Lethbridge police officers worried about drug crisis management: survey

Click to play video 'Lethbridge Police Association survey reveals worries over handling of city’s drug crisis' Lethbridge Police Association survey reveals worries over handling of city’s drug crisis
WATCH: The Lethbridge Police Association is speaking out on what it calls a toxic work environment. Results from a recent survey of members show front-line officers don't believe the supervised consumption site or the police chief's strategy to deal with the drug crisis is working. Quinn Campbell reports.

A survey recently conducted by the Lethbridge Police Association has brought in some concerning results.

One pointed to the supervised consumption site that opened in February 2017. Officers expressed concerns that the facility may not be having the intended effect in what police and the city are calling a drug crisis.

That’s a sentiment Stacey Bourque disagrees with. She is the executive director of ARCHES Lethbridge, a non-profit organization working to reduce harms associated with HIV and hepatitis C.

“It wasn’t a survey about the merits of the supervised consumption site,” Bourque said Tuesday. “It was a survey about the internal operations of the police department.”

READ MORE: Survey finds members of Lethbridge Police Service unhappy with leadership

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The survey was conducted in December 2018, with 70 per cent of the local police force taking part.

Although full results haven’t been released to the public yet, when it comes to drug use and the consumption site, the results showed that less than three per cent of members believe the consumption site has made residents any safer.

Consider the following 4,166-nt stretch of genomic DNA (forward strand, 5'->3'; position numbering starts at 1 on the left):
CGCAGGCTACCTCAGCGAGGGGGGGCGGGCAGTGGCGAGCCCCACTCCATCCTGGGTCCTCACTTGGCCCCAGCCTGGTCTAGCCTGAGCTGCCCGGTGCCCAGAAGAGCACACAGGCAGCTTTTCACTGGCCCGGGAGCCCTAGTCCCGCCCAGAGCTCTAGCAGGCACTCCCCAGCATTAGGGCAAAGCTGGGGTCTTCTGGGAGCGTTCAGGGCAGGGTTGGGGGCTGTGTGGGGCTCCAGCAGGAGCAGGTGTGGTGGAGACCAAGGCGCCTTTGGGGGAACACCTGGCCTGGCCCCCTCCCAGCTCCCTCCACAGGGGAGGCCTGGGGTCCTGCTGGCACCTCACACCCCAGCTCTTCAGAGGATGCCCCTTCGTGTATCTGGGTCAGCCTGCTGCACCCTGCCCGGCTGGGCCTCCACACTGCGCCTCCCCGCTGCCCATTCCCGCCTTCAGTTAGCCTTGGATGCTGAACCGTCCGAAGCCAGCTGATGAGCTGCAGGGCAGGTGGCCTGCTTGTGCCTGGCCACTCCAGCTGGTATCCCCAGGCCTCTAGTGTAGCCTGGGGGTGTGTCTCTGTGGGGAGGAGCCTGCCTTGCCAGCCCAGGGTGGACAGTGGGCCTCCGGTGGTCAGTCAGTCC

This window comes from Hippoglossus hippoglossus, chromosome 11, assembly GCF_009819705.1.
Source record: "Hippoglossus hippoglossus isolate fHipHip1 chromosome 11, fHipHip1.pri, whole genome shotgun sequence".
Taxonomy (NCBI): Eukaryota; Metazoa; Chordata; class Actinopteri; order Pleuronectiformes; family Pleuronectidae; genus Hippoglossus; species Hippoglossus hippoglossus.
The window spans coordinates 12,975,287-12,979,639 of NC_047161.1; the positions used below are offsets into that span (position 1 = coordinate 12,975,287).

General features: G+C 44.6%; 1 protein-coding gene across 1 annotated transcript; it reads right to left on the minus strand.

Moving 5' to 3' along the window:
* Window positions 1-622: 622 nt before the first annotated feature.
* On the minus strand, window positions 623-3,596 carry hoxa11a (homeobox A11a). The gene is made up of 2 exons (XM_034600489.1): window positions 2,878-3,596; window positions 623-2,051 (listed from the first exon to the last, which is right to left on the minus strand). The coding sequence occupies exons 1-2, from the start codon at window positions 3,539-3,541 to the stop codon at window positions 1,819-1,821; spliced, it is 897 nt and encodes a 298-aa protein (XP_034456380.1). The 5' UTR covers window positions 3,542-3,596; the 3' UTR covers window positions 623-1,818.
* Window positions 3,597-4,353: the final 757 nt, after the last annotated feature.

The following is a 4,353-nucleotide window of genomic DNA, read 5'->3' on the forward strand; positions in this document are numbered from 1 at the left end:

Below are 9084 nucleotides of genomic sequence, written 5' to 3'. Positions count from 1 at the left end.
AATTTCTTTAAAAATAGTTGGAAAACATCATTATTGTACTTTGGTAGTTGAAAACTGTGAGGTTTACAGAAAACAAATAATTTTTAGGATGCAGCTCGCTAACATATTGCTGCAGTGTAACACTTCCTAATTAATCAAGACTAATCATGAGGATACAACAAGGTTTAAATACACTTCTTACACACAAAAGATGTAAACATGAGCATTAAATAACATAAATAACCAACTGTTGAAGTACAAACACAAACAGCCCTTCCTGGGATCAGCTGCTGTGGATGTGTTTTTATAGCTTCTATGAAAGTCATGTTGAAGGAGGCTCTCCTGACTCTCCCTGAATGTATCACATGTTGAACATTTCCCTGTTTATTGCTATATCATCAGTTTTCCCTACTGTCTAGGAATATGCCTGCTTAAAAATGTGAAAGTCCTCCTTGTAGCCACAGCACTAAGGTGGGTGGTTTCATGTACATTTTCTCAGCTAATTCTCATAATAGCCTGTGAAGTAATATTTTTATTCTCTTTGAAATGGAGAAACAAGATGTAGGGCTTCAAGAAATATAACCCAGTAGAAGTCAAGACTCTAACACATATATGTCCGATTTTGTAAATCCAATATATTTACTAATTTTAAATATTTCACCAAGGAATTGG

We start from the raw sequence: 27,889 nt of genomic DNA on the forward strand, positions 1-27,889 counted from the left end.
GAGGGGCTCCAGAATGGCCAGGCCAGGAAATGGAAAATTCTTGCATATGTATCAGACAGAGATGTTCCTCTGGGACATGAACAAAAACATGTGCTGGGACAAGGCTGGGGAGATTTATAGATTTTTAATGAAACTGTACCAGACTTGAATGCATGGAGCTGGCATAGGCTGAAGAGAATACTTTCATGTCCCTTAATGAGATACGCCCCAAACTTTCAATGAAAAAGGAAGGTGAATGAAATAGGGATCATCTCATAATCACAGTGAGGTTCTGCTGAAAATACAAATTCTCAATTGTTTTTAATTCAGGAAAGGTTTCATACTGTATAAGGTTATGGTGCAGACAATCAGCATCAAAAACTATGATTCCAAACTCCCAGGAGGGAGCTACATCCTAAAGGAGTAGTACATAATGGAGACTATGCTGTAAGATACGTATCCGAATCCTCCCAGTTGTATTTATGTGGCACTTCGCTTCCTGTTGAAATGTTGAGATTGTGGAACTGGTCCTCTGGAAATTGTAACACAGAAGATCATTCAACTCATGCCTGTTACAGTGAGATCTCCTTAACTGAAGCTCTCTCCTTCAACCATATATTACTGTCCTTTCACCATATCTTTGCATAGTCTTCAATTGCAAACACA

Results also showed none of the respondents believe the consumption site has made policing easier. Twelve per cent believe the chief has responded appropriately to the city-wide drug crisis, leading officials to surmise that there could be a bigger problem at play.

“It’s also reflective of a bigger picture that maybe the drug crisis is not necessarily being addressed in the most appropriate or effective fashion,” association president Jay McMillan said Monday.

READ MORE: New policing strategy in the works for Lethbridge raises concerns among members

Although officers may believe the consumption site isn’t making their jobs any easier, Bourque said that isn’t the intention of the centre. She said she feels as though the two have been able to work well together since the site opened last year.

“As far as we are concerned, we value the relationship we have with the Lethbridge police and we have an excellent relationship with them and we try to work collaboratively with them,” she said.

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Chief of police Rob Davis has yet to comment on the survey results that became public on Thursday. The mayor also declined to comment.